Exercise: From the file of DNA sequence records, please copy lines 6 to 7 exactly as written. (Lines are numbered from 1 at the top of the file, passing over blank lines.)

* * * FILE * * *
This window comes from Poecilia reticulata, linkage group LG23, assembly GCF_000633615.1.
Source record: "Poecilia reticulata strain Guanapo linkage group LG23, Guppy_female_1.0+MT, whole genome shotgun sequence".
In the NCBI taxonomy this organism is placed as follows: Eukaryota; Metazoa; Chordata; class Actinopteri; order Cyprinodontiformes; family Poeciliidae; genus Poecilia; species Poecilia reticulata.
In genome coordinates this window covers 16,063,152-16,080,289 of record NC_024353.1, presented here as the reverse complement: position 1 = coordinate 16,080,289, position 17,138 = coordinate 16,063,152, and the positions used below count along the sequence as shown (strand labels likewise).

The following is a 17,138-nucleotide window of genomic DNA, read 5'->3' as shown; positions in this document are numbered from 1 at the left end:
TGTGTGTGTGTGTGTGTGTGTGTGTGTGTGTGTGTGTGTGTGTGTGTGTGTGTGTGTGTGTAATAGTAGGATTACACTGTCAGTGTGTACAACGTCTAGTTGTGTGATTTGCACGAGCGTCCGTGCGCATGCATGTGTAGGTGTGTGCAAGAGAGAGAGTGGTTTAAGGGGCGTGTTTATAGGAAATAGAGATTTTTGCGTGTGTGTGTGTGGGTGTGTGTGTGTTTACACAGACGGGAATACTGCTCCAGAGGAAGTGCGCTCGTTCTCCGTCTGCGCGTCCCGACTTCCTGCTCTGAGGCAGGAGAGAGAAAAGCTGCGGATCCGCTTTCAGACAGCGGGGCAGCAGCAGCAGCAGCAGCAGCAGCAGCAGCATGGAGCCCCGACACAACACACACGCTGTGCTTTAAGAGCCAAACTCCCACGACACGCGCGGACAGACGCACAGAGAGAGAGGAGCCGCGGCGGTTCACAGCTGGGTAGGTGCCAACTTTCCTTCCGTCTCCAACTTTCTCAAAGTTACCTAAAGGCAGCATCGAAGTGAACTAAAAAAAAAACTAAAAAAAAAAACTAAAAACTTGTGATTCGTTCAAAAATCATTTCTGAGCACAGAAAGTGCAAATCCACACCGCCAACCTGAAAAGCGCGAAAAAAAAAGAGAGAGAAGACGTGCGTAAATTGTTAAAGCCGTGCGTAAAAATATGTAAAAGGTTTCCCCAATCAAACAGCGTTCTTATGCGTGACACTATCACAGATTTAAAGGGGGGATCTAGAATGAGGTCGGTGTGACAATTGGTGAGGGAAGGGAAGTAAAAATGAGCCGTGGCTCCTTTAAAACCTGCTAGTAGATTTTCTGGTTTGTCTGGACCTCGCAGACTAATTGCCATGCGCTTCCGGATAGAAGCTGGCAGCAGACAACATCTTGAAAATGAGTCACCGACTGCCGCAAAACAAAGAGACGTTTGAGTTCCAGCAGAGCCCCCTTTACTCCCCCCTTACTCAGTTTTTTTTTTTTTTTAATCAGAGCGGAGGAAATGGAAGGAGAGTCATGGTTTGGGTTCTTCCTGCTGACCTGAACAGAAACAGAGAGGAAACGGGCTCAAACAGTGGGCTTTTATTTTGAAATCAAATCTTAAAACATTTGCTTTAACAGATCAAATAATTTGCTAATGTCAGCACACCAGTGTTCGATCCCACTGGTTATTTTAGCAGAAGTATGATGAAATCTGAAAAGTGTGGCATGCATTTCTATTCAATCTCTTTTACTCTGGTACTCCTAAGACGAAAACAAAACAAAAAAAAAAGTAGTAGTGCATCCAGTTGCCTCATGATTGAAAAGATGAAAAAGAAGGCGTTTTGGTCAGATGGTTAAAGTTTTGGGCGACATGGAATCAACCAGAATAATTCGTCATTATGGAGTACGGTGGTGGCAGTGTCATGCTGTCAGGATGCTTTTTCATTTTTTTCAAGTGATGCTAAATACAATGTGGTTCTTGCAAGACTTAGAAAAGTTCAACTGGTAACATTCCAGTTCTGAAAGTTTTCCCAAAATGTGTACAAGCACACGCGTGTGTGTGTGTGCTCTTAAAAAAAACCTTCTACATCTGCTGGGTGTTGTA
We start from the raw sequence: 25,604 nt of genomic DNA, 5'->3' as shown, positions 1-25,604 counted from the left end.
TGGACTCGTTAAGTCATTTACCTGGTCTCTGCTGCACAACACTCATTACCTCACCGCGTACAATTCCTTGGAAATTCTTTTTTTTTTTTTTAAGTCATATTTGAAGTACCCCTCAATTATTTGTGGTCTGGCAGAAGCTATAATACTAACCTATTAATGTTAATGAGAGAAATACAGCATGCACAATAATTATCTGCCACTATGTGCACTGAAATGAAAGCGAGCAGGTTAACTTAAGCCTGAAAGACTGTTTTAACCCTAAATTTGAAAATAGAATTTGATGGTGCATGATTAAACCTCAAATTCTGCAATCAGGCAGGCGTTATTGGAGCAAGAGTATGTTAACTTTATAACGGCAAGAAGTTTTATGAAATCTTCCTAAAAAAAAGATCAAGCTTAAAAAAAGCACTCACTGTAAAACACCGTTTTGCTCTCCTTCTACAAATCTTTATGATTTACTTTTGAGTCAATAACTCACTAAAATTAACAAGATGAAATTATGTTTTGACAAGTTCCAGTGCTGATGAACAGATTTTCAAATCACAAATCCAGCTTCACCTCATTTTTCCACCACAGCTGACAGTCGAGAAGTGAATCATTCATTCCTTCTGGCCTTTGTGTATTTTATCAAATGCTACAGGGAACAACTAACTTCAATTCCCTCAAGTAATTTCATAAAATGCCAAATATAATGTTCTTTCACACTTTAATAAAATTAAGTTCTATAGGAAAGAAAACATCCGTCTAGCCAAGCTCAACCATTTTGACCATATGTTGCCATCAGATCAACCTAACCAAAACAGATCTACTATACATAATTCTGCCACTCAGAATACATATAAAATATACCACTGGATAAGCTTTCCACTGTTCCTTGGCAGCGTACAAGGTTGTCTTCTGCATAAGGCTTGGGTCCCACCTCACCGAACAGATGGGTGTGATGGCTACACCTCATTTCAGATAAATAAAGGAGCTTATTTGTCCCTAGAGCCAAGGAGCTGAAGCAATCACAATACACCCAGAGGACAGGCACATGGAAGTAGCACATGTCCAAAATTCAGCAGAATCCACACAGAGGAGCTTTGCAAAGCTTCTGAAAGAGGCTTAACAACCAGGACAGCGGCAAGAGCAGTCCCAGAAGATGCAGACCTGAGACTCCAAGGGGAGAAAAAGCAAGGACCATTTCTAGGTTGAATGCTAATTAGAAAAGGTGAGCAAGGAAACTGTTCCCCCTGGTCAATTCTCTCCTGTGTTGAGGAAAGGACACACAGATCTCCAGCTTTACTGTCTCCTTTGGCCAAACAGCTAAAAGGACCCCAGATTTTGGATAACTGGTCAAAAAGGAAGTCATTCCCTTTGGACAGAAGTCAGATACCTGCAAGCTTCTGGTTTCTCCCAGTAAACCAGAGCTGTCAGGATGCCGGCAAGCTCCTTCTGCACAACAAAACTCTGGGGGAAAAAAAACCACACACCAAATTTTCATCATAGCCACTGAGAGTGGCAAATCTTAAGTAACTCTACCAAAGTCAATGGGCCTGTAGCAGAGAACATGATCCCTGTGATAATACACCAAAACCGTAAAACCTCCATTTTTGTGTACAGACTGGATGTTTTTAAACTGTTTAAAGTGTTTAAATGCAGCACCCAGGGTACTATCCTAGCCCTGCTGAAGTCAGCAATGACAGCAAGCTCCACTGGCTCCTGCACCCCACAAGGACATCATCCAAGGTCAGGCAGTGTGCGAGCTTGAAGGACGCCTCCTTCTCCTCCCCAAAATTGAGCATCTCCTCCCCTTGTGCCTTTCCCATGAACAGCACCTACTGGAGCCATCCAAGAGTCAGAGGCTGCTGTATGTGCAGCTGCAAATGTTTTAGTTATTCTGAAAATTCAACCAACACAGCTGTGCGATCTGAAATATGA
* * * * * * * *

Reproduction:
TGTGTGTGTGTGTGTGTGTGTGTGTGTGTGTGTGTGTGTGTGTGTGTGTGTGTGTGTGTGTAATAGTAGGATTACACTGTCAGTGTGTACAACGTCTAGTTGTGTGATTTGCACGAGCGTCCGTGCGCATGCATGTGTAGGTGTGTGCAAGAGAGAGAGTGGTTTAAGGGGCGTGTTTATAGGAAATAGAGATTTTTGCGTGTGTGTGTGTGGGTGTGTGTGTGTTTACACAGACGGGAATACTGCTCCAGAGGAAGTGCGCTCGTTCTCCGTCTGCGCGTCCCGACTTCCTGCTCTGAGGCAGGAGAGAGAAAAGCTGCGGATCCGCTTTCAGACAGCGGGGCAGCAGCAGCAGCAGCAGCAGCAGCAGCAGCATGGAGCCCCGACACAACACACACGCTGTGCTTTAAGAGCCAAACTCCCACGACACGCGCGGACAGACGCACAGAGAGAGAGGAGCCGCGGCGGTTCACAGCTGGGTAGGTGCCAACTTTCCTTCCGTCTCCAACTTTCTCAAAGTTACCTAAAGGCAGCATCGAAGTGAACTAAAAAAAAAACTAAAAAAAAAAACTAAAAACTTGTGATTCGTTCAAAAATCATTTCTGAGCACAGAAAGTGCAAATCCACACCGCCAACCTGAAAAGCGCGAAAAAAAAAGAGAGAGAAGACGTGCGTAAATTGTTAAAGCCGTGCGTAAAAATATGTAAAAGGTTTCCCCAATCAAACAGCGTTCTTATGCGTGACACTATCACAGATTTAAAGGGGGGATCTAGAATGAGGTCGGTGTGACAATTGGTGAGGGAAGGGAAGTAAAAATGAGCCGTGGCTCCTTTAAAACCTGCTAGTAGATTTTCTGGTTTGTCTGGACCTCGCAGACTAATTGCCATGCGCTTCCGGATAGAAGCTGGCAGCAGACAACATCTTGAAAATGAGTCACCGACTGCCGCAAAACAAAGAGACGTTTGAGTTCCAGCAGAGCCCCCTTTACTCCCCCCTTACTCAGTTTTTTTTTTTTTTTAATCAGAGCGGAGGAAATGGAAGGAGAGTCATGGTTTGGGTTCTTCCTGCTGACCTGAACAGAAACAGAGAGGAAACGGGCTCAAACAGTGGGCTTTTATTTTGAAATCAAATCTTAAAACATTTGCTTTAACAGATCAAATAATTTGCTAATGTCAGCACACCAGTGTTCGATCCCACTGGTTATTTTAGCAGAAGTATGATGAAATCTGAAAAGTGTGGCATGCATTTCTATTCAATCTCTTTTACTCTGGTACTCCTAAGACGAAAACAAAACAAAAAAAAAAGTAGTAGTGCATCCAGTTGCCTCATGATTGAAAAGATGAAAAAGAAGGCGTTTTGGTCAGATGGTTAAAGTTTTGGGCGACATGGAATCAACCAGAATAATTCGTCATTATGGAGTACGGTGGTGGCAGTGTCATGCTGTCAGGATGCTTTTTCATTTTTTTCAAGTGATGCTAAATACAATGTGGTTCTTGCAAGACTTAGAAAAGTTCAACTGGTAACATTCCAGTTCTGAAAGTTTTCCCAAAATGTGTACAAGCACACGCGTGTGTGTGTGTGCTCTTAAAAAAAACCTTCTACATCTGCTGGGTGTTGTA
We start from the raw sequence: 25,604 nt of genomic DNA, 5'->3' as shown, positions 1-25,604 counted from the left end.